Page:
El Padre is the ninth Bluecoats graphic novel issued by Cinebook in English, but actually the 17th of the series. As with most European humour series, though, it matters very little in which order they’re read. Anyone coming to this blind will rapidly pick up that it’s about two Union soldiers during the American Civil War, Sergeant Chesterfield being straight-backed career military and Blutch a reluctant conscript wanting nothing more than to avoid conflict.

The album opens with the pair crossing the Rio Grande to evade capture by Confederate troops, but then unable to make their way back to the USA. There are dangers in Mexico, and to avoid these disguise is required, with Blutch becoming a peasant and Chesterfield, luckily able to speak Spanish, masquerading as a padre. Unfortunately for him, this also requires shaving the monk’s tonsure onto his head. Convincing in their roles, the pair are led to a town beset by bandits, yet lacking the weapons to stand up to them.

The situation develops into a scenario familiar to anyone who watched Westerns as a child, but presented in an original manner. While Blutch’s role is as the series conscience, neither of the leads is a typically heroic figure. Both know what’s right, with Blutch more likely to act on that, and there’s a tension within their fractious relationship that makes for an absorbing read. It’s only within limited parameters that we can predict how they’ll act.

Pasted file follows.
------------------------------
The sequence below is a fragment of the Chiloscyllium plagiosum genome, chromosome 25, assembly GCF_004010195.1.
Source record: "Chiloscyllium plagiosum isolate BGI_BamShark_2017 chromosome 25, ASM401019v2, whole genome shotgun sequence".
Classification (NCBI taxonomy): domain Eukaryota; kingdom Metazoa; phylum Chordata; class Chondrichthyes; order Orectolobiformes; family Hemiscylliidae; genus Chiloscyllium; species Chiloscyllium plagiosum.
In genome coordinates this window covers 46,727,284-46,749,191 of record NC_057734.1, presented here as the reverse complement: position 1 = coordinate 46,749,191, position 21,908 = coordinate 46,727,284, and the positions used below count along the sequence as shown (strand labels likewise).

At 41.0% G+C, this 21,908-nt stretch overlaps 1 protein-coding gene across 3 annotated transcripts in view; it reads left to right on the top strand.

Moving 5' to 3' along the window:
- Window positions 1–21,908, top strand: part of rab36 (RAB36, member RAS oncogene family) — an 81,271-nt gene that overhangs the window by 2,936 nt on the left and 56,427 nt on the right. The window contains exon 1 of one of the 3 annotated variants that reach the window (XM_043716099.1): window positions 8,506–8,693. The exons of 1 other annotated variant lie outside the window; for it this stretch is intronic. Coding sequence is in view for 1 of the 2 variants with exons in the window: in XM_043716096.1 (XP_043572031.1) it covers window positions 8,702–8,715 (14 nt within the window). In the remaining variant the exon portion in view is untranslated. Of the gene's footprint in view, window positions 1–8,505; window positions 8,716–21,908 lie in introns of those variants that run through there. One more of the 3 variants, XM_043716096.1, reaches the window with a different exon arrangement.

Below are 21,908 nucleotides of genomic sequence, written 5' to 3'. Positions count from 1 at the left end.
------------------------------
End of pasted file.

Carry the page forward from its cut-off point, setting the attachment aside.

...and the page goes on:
Raoul Calvin would appear to construct his plot from A to Z very thoroughly, and then throw in the gags, as it wouldn’t take much to excise them. What would remain would be a serviceable Western thriller with plenty of twists, suspense and complications. Of course, you’d then have to draw it realistically, and the frontispiece illustration displays Willy Lambil more than capable in that style, if his landscapes and nature art didn’t already show that. The format demands comedy, though, so comedy it is with the cartooning excellent. Asterix’s Albert Uderzo or Lucky Luke’s Morris would be the gold standard for this type of cartooning, and Lambil’s not quite at that level, but not far behind either. You can tell what his characters are feeling just by looking at them, and there’s no skimping when it comes to the detail. The climax requires an entire Union troop crossing the Rio Grande to meet an equally large number of foes, and it’s all there on the page.

Although incredibly popular in Europe for decades, The Bluecoats has an almost non-existent English language appreciation, and it’s time that changed.